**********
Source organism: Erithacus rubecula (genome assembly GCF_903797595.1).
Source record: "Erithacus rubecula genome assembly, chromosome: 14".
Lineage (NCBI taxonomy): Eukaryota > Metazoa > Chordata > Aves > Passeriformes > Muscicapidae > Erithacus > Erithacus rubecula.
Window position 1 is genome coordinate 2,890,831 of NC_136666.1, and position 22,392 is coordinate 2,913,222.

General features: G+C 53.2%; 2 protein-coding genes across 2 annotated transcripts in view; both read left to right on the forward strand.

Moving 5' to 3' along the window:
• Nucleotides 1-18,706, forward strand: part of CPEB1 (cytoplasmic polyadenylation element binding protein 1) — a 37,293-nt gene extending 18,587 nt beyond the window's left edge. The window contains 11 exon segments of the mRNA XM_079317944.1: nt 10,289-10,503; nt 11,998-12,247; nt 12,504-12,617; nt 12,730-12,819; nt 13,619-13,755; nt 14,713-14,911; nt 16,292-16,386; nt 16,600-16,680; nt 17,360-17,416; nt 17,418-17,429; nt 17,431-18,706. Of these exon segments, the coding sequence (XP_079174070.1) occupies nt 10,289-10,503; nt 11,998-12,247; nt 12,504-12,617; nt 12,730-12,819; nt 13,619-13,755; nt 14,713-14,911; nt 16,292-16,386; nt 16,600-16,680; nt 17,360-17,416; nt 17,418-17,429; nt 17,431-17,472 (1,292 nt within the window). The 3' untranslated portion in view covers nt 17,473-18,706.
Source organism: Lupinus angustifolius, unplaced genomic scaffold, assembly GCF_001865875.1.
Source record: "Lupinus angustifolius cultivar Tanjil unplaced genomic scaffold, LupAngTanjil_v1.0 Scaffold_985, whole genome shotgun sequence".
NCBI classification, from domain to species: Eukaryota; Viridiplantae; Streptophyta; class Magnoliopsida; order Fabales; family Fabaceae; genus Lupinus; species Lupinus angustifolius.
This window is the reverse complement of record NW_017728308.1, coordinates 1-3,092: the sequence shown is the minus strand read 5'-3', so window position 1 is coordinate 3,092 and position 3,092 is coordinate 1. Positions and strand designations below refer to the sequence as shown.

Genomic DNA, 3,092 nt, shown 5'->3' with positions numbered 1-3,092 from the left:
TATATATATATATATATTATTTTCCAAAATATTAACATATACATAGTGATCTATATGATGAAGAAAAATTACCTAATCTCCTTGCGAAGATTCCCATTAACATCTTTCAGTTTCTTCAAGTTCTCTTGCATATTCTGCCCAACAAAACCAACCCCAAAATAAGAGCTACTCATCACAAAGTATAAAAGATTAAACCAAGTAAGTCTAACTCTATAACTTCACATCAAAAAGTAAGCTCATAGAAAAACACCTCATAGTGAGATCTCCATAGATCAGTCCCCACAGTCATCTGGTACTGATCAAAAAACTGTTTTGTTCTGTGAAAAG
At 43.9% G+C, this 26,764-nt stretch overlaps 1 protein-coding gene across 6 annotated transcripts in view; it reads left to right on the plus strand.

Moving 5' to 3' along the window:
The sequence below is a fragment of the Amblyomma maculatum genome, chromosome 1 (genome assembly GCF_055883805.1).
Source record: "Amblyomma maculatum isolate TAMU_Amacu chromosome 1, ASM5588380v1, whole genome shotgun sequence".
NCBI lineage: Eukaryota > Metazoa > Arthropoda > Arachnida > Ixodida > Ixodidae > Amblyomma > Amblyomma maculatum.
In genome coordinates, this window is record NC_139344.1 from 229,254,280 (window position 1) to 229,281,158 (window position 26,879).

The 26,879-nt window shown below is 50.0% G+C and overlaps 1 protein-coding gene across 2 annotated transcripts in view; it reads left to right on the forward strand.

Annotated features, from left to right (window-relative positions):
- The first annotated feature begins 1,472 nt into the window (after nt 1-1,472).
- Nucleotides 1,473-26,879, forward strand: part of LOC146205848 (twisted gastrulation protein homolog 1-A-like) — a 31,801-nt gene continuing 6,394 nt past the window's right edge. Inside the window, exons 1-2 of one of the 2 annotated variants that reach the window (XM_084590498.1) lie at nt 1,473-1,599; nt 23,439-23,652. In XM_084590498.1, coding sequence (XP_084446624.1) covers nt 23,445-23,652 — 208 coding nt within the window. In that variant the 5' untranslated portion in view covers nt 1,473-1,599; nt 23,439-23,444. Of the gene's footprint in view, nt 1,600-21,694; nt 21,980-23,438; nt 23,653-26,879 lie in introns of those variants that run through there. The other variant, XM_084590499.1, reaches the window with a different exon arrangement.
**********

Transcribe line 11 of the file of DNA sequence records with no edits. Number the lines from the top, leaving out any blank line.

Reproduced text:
This window is the reverse complement of record NW_017728308.1, coordinates 1-3,092: the sequence shown is the minus strand read 5'-3', so window position 1 is coordinate 3,092 and position 3,092 is coordinate 1. Positions and strand designations below refer to the sequence as shown.